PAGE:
What happens if Greece defaults?

What exactly would happen if Greece is unable to reach a deal with its creditors has left everyone guessing.

Greece is again "looking into the abyss", says The Economist. And this time, it may fall in. There has been no sign of a deal between Greece and its creditors, the International Monetary Fund and the European Union. The Greek central government has ordered local governments to move spare money to the central bank. With several major repayments looming, the country seems likely to run out of money, and default on its debts, in a few weeks' time. Then what?

"No one really knows," says Hans Humes of Greylock Capital. There is no legal provision for a country leaving the euro, Jorg Haas of the Jacques Delors Institut notes on focus.de. It would be like "changing an omelette back into an egg". If it happens, it is likely to be chaotic, with events overtaking any formal legal changes.

That said, "there is no EU ruling that says you have to leave the eurozone when you default on your debt", notes Wolfgang Munchau in the Financial Times. Greece could theoretically fail to pay, yet still stay in the euro. Here is an overview of what could happen next.

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Default and exit

This is all the more important as the European Central Bank (ECB) is currently keeping the Greek banking system afloat with emergency loans. If Greece defaultson its debt, it is likely to stop doing this.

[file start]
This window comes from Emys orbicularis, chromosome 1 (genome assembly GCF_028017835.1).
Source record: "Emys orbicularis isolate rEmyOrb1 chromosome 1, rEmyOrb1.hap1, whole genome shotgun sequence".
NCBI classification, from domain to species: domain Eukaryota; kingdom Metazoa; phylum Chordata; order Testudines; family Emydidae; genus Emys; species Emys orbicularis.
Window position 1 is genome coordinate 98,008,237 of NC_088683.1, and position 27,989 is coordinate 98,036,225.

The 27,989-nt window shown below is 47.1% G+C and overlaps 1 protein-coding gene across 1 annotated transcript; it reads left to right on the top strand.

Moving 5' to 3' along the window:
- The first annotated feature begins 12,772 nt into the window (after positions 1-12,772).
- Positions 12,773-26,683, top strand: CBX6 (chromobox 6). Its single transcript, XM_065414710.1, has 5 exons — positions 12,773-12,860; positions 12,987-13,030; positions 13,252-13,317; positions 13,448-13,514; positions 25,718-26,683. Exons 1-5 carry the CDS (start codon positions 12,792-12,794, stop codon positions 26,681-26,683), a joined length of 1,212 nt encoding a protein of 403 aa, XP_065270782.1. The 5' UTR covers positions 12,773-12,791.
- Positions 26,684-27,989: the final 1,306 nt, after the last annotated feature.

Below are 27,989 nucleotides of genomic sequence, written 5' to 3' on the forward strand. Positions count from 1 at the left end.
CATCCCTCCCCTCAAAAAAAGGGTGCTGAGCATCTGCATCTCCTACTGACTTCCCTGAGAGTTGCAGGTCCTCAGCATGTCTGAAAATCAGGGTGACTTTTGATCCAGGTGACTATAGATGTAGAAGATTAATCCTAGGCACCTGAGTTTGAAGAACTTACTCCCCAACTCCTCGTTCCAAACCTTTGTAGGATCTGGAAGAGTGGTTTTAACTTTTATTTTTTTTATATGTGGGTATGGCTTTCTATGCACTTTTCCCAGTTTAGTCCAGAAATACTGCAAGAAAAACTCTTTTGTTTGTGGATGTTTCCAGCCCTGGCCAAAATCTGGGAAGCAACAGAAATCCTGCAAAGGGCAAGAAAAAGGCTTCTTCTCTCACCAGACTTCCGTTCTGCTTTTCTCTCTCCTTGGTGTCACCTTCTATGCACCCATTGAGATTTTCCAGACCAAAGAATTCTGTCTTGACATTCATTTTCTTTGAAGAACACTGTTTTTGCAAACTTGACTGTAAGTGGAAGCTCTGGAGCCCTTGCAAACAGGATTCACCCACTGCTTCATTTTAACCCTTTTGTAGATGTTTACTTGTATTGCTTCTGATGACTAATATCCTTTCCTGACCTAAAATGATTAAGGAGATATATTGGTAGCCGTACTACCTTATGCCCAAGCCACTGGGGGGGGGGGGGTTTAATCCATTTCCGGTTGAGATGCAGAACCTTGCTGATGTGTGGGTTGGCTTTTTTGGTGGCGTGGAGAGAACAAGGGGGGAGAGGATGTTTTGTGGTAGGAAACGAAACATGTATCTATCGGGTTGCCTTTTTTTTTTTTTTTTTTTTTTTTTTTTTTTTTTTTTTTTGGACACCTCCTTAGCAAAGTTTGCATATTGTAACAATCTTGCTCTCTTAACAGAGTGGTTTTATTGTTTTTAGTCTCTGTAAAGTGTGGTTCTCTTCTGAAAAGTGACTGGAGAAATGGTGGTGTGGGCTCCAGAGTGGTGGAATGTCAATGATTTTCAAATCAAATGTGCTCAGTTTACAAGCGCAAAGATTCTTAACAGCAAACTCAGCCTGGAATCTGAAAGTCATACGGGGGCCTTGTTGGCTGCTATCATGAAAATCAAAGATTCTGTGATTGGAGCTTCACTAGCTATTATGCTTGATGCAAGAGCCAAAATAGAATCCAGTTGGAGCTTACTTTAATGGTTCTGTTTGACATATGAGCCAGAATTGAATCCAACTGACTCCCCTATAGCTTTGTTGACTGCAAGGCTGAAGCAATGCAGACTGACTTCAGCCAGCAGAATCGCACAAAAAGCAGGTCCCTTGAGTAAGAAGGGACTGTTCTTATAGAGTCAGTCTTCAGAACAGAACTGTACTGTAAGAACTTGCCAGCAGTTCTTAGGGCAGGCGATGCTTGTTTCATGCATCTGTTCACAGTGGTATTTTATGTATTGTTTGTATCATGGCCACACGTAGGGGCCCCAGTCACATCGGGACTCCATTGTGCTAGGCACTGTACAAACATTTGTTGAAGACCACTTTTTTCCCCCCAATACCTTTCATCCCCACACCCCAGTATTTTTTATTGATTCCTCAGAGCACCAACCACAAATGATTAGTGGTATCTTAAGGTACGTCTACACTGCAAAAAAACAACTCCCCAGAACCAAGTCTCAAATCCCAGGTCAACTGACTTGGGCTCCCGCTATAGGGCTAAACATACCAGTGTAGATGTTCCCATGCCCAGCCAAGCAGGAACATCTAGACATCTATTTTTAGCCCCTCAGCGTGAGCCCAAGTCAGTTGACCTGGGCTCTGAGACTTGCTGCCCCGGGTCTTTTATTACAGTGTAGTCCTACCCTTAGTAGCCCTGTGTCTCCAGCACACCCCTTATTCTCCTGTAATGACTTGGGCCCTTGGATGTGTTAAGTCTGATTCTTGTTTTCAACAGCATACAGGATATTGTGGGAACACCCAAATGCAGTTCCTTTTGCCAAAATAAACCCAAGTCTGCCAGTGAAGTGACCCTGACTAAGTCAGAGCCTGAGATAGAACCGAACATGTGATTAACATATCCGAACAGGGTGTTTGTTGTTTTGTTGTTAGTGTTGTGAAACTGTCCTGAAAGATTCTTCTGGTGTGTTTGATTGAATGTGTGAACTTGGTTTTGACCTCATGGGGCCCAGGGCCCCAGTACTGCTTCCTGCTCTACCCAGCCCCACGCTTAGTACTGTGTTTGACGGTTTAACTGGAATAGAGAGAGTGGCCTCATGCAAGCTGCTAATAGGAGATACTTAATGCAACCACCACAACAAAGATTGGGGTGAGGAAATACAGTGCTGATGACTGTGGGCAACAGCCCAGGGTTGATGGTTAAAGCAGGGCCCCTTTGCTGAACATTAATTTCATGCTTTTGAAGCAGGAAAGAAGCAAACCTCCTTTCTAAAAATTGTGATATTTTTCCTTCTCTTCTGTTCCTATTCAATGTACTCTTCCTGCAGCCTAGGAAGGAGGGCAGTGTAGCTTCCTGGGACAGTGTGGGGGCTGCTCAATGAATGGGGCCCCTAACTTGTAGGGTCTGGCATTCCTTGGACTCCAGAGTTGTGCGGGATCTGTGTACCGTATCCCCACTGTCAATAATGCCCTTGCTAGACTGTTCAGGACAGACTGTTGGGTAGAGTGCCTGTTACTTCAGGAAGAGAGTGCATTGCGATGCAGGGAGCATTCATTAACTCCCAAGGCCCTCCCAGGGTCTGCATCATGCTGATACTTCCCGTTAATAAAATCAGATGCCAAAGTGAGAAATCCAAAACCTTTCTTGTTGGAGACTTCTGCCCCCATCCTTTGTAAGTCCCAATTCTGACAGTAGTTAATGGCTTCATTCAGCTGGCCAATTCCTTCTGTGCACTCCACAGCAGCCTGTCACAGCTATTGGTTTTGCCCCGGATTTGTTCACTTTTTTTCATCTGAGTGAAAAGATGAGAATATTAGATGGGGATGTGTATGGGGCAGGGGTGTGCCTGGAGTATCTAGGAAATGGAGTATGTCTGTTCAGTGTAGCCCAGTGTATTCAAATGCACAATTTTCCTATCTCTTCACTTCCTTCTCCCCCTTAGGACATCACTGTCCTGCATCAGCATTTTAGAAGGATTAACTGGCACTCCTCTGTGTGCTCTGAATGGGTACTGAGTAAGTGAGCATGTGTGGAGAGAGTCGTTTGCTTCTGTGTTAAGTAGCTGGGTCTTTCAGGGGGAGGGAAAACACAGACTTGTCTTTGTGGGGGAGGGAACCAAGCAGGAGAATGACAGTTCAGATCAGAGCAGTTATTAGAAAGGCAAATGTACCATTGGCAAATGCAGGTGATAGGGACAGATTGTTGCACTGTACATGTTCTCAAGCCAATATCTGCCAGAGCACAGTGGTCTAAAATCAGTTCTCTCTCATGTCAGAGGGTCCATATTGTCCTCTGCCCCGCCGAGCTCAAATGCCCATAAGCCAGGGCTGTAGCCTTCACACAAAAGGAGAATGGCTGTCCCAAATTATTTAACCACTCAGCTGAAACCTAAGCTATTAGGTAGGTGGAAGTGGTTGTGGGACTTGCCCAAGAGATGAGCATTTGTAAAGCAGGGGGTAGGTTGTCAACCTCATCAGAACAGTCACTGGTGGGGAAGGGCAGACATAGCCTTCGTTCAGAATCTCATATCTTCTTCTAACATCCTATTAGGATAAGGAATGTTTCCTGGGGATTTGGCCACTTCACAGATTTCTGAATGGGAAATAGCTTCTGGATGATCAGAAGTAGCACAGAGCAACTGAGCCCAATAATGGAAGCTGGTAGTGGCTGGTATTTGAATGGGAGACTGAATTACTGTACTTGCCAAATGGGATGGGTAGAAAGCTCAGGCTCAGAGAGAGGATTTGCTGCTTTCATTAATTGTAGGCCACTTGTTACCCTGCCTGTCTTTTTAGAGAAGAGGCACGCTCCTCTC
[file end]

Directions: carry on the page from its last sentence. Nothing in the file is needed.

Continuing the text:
With the new currency likely to plunge against the euro, Greece's competitiveness should ultimately receive a big boost. But the short-term costs would be high. Reintroducing notes and coins could take several months, with the uncertainty denting confidence. A slumping currency would fuel inflation, possibly triggering a wage-price spiral. And the debt burden still in euros would be worth a lot more, making a fresh default inevitable.

Any alternatives?

The actions of the ECB are crucial here: ending liquidity support is a "de-facto expulsion" from the eurozone, as Bank Austria's Stefan Bruckbauer puts it. It means the Greek banking system would soon run out of money, necessitating domestic money printing.

The ECB is loath to be seen as the actor that pulls the plug, so it would defer to eurozone policymakers. But if it is not being paid back its emergency loans, it is hard to see how this is anything other than a default by Greece.

One way Greece could get round its euro shortage, says The Economist, is by issuing scrip a type of IOU instead of payments to its citizens. But this would only buy a little time. Greek scrip would be seen as less desirable than euros, as it could only be used domestically. Greeks would still take euros out of banks, forcing the introduction of capital controls, and they would hoard them too, leaving the monetary system full of scrip and drained of euros.

With a parallel currency and capital controls, "the gap between default and exit would be paper-thin". In short, as Capital Economics notes, "while there is no automatic link between default and exit, one surely makes the other more likely".

Andrew Van Sickle

Andrew is the editor of MoneyWeek magazine. He grew up in Vienna and studied at the University of St Andrews, where he gained a first-class MA in geography & international relations.

After graduating he began to contribute to the foreign page of The Week and soon afterwards joined MoneyWeek at its inception in October 2000. He helped Merryn Somerset Webb establish it as Britain’s best-selling financial magazine, contributing to every section of the publication and specialising in macroeconomics and stockmarkets, before going part-time.

His freelance projects have included a 2009 relaunch of The Pharma Letter, where he covered corporate news and political developments in the German pharmaceuticals market for two years, and a multiyear stint as deputy editor of the Barclays account at Redwood, a marketing agency.

Andrew has been editing MoneyWeek since 2018, and continues to specialise in investment and news in German-speaking countries owing to his fluent command of the language.